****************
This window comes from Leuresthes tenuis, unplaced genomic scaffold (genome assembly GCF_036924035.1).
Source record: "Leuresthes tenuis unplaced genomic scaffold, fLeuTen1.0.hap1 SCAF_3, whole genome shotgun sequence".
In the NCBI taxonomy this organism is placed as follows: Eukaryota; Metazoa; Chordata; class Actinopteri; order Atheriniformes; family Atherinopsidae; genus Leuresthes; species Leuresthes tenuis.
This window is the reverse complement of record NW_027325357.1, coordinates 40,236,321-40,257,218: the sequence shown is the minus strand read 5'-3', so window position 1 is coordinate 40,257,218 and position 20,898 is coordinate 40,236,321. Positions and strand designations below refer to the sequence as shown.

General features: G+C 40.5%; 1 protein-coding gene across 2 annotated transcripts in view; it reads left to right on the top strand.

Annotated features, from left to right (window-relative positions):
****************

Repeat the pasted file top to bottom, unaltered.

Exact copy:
This window comes from Leuresthes tenuis, unplaced genomic scaffold (genome assembly GCF_036924035.1).
Source record: "Leuresthes tenuis unplaced genomic scaffold, fLeuTen1.0.hap1 SCAF_3, whole genome shotgun sequence".
In the NCBI taxonomy this organism is placed as follows: Eukaryota; Metazoa; Chordata; class Actinopteri; order Atheriniformes; family Atherinopsidae; genus Leuresthes; species Leuresthes tenuis.
This window is the reverse complement of record NW_027325357.1, coordinates 40,236,321-40,257,218: the sequence shown is the minus strand read 5'-3', so window position 1 is coordinate 40,257,218 and position 20,898 is coordinate 40,236,321. Positions and strand designations below refer to the sequence as shown.

General features: G+C 40.5%; 1 protein-coding gene across 2 annotated transcripts in view; it reads left to right on the top strand.

Annotated features, from left to right (window-relative positions):